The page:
12 out of the 13 distinct pieces of information used by the New York Times and Associated Press are in our database. Of the evidence existing in our database, our model retrieves all 12 pieces of information in the top-10 most relevant documents for their respective categories. We further examine all 58 transactions listed in the DOJ probe on congressional trading during COVID, and along with a SF Chronicle investigative journalist, manually identify 117 pieces of information in our database that are potentially relevant as context to the transactions. 106, or 91% of those points are retrieved in the top-10 most relevant document for their respective categories. The high performance of our model shows that our product can be used by investigators as an analytical sieve to identify potentially suspect transactions. 

Key Learnings

The primary challenge we faced in this project was culminating data from various sources. This necessitated the creation of a centralized linked database. The data engineering output of this project is first-of-its-kind and represents a significant value add for any future data project in the space of congressional analysis. With a robust set of documents, the next challenge involved retrieving the documents with the highest probability of indicating a conflict of interest. However, we wanted the information displayed to be as complete as possible. To solve this problem, we ranked the documents according to their semantic similarity to the transaction metadata. As such, our product is more of an optimized search tool than a chat-my-docs type tool. We also ran into the issue of the computational demands of computing embeddings and similarity scores. To address this, we batch processed database documents and vectorized similarity computation. This solution enabled us to develop a low-latency web page, optimized for user experience. Another important challenge we faced was the loss of one of our teammates about half way into the project due to unforeseen personal circumstances. This required us to rapidly re-scale the project and use an agile work framework where each phase deliverable produced deployable value.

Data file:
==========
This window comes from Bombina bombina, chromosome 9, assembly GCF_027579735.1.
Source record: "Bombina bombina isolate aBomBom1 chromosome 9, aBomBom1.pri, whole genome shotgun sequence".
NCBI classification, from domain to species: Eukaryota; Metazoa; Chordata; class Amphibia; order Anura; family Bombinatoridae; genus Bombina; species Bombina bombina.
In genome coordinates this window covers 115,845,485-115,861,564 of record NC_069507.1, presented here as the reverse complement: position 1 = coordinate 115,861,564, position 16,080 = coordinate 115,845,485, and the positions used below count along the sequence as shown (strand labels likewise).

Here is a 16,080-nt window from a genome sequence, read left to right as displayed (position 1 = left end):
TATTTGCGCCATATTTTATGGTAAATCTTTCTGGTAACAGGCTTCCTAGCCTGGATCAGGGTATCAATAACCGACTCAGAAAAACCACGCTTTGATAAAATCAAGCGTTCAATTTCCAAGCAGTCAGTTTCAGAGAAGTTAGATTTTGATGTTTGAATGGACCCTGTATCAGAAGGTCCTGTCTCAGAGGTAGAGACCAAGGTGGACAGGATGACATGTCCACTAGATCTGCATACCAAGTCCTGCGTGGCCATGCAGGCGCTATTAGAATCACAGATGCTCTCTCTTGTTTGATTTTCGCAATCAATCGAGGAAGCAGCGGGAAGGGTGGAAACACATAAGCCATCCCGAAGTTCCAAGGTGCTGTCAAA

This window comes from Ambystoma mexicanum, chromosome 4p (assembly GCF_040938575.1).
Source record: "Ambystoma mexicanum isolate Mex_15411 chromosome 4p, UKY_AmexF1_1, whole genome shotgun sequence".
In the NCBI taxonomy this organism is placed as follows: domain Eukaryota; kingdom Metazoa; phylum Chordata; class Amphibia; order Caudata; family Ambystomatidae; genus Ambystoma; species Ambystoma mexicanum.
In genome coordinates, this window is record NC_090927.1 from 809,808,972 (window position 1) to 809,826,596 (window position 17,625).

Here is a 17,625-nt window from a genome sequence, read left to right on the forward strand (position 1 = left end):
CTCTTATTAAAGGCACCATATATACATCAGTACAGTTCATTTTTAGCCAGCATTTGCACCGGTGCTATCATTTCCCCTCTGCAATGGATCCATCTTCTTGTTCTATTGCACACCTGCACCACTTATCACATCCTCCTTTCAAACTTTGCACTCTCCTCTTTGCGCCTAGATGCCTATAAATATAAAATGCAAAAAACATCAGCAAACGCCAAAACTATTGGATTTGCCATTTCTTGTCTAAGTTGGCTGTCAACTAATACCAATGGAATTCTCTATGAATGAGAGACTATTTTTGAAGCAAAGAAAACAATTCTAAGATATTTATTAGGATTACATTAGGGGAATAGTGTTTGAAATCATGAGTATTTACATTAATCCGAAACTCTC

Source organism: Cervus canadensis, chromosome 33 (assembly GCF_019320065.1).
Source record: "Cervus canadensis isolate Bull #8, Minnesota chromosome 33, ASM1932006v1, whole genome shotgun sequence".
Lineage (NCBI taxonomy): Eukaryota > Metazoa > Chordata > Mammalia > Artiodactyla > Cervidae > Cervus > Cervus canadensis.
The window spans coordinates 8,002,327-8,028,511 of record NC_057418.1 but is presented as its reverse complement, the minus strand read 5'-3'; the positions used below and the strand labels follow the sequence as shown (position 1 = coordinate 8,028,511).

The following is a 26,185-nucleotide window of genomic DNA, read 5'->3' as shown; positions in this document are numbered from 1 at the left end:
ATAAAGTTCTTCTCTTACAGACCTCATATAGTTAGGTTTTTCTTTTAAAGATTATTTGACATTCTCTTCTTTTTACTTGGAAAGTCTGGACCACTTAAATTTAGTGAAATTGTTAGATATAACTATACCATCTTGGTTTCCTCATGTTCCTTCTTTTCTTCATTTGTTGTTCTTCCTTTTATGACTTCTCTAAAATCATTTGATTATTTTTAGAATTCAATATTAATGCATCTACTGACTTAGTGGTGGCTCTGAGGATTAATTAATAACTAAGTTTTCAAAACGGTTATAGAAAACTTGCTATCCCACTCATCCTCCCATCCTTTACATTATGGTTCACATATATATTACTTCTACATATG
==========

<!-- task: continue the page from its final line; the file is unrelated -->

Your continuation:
Next Steps

With the goal of creating a tool for investigative bodies to easily analyze potential instances of congressional insider trading, a chatbot focusing on summarization is the intuitive next step for our product. In fact, our model is well adapted as a retriever in a RAG-type architecture. We can envision an interface where users can ask questions directly about a transaction, and the chatbot would summarize the appropriate context for sources of market-signal indicating congressional knowledge. We are optimistic that novel data solutions can be implemented in this space to further move the needle on congressional ethics.

Our existing product can be easily expanded to include a wide variety of data solutions, including live data endpoints and chatbot interfaces. Beyond additional data solutions, our product is well-suited to ingest data on non-congressional transaction disclosures. In fact, since the S-E-C requires disclosure of stock transactions made by various corporate executives, our solution can be leveraged to promote accountability in the corporate space. Our team hopes to engage with legal experts in the future to tailor indications of conflict around actionable legal frameworks. Congress’ insider trading problem isn’t going away anytime soon. Let’s hold congress accountable and restore the American public’s faith in government. 



PoliWatch Presentation (MIDS FY2023 Capstone)

PoliWatch Presentation (MIDS FY2023 Capstone)

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Last updated:

March 21, 2024